Don’t have the relationship with your mother that you crave? You can still get it—and even nurture yourself when she’s no longer here

By Shiffy Friedman, MSW


Every human being, especially every woman, has an inherent need for a deep, fulfilling relationship with her very first primary caregiver, her mother. While some may admit it and others will deny it, this is an unequivocal truth. Ever since the day we left the womb, the place that provided us with the ultimate connection and security —be it 5, 20, or even 90 years ago, we’ve been wishing to recreate that closeness. But what happens when that primary figure in our lives simply can’t give us what we need—whether she’s no longer in this world or her expression of love is limited? Here’s how you can ignite your relationship with your mother today.

Recognize That It’s a Human Need

First, let’s understand the basics of human relationships. A mother-daughter bond is a foundational connection, the cornerstone, that profoundly influences all other relationships in our lives—with our spouse, our children, our friends. And because it’s an inherent need for all of us, we simply cannot enjoy other relationships if this one isn’t solid. In my career as a therapist, I’ve met too many women and girls whose relationship with their mothers leaves much to be desired. The most popular lines that follow? “But at this point, I don’t want it anymore,” “By now, it’s better this way,” “I don’t need her to love me anymore. Other people are filling that space for me.” This can’t be further from the truth. As long as we live, we crave that closeness. By making statements that convey otherwise, we’re simply fleeing the pain that the absence of the relationship is causing us. While all other relationships are highly important, no daughter can thrive without first feeling her mother’s love.

 Watch it Grow

So, yes, you want that relationship and you admit that it’s important to you. Now what? What’s if your mother simply isn’t coming through? Generally due to her own negative experiences with relationships earlier in her life, she may be limited in expressing her love to you. But here’s the fact: Your mother loves you. However, the tools she may be using to express that affection may not convey that effusive, heartwarming message that you wish to hear. For instance, her way of expressing her love to you may be through giving you unsolicited parenting advice, which she sees as an act of service. She may be asking about your finances or harassing you to come visit because she wants you in her life but can’t express it properly. She may send you a lone birthday gift when you hit a milestone—but three weeks late.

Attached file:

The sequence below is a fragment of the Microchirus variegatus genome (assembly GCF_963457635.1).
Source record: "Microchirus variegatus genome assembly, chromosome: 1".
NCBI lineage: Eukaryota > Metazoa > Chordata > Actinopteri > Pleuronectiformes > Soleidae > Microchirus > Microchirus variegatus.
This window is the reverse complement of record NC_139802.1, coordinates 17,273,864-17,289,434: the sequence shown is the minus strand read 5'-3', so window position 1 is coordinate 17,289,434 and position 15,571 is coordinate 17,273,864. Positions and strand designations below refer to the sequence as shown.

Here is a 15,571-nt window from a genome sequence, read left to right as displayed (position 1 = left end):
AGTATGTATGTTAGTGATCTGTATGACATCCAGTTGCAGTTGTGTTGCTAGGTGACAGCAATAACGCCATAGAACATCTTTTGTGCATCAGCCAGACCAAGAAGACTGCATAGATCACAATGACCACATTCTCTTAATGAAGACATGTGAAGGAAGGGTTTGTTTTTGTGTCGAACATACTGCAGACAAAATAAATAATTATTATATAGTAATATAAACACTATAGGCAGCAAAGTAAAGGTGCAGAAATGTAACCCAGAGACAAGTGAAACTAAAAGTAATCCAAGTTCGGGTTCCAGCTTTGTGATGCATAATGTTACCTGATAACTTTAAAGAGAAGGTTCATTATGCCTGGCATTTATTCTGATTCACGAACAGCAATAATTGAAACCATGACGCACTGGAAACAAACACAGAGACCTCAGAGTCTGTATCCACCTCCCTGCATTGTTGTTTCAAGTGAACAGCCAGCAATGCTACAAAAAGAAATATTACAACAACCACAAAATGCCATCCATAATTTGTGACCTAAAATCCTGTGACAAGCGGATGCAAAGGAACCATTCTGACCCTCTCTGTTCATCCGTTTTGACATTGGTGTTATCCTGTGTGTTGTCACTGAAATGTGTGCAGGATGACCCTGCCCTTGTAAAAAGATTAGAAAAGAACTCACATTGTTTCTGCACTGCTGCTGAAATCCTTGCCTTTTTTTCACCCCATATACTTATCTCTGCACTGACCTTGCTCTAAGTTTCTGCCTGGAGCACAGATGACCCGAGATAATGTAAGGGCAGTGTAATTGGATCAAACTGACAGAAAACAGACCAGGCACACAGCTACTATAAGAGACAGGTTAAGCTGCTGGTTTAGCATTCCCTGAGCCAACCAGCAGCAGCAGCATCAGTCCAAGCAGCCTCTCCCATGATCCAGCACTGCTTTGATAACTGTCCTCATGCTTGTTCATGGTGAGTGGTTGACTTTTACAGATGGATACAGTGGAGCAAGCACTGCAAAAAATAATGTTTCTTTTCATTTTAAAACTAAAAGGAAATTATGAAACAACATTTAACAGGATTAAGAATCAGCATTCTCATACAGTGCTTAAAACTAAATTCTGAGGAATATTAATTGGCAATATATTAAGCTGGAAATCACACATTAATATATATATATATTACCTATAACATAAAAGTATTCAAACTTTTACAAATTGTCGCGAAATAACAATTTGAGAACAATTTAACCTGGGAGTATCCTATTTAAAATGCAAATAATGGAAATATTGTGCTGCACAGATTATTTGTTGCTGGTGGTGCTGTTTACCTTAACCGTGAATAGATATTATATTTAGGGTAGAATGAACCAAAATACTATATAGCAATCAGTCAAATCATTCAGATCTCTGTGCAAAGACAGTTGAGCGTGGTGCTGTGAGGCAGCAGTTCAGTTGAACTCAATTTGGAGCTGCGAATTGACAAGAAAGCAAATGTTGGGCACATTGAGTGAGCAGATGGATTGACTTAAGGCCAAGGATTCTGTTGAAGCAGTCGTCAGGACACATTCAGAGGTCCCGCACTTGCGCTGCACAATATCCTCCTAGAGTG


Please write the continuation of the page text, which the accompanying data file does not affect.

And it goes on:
But because you know how profoundly desperate you are to build a relationship, not to move away from it, here’s what you can do. Take the love and watch it grow. Allow that love to course through your being. Every gesture of love that your mother sends your way, no matter how insignificant it may be, is an opportunity for you to grow the relationship. Reflect it with an effusive show of gratitude, “Mommy, how thoughtful of you! I feel your love in this trinket,” “It means so much to me that you did those errands for me. It makes me feel so loved,” “Although it doesn’t always seem like I appreciate your advice, I understand that it’s your way of showing me how much I mean to you,” and you’ll be amazed at how the love will blossom. Don’t skimp on the feelings, especially the key word, so the valves of connection can really open up nice and wide.



What’s if Mommy is no longer around and you’re still craving that connection? That’s perfectly healthy. Just because she left this world or is incapable of showering you with love (which sadly occurs to many women in their golden years) doesn’t mean your inner child isn’t desperate for a mother’s hug. Here’s the good news: you can give it to yourself. Self-nurturing isn’t only going for a massage or a nice, long walk. Self-nurturing is giving yourself what your soul needs: to become more forgiving of yourself, to trust yourself more, to believe in yourself. You can practice this by being less harsh on yourself when you make a mistake, or by taking one hour every day and focusing on ignoring your inner critic that doesn’t stop feeding you with messages that deplete your energy and positivity. And while you’re treating yourself to all that deserved love, tell yourself, “This is a gift from Mommy.” Because there’s no doubt that this is what your mother would’ve loved to give you one more time.


Note: This article may not be relevant for women whose mothers have a disorder that would render their relationship toxic to the child’s wellbeing according to Rabbinical guidance and mental health professionals.


About Shiffy:

Shiffy Friedman is a kollel wife and mother of three kids. Whenever she’s not busy with drop-off or pickup (no carpools in Yerushalayim!) she works as a writer, editor (at The Wellspring) and therapist.


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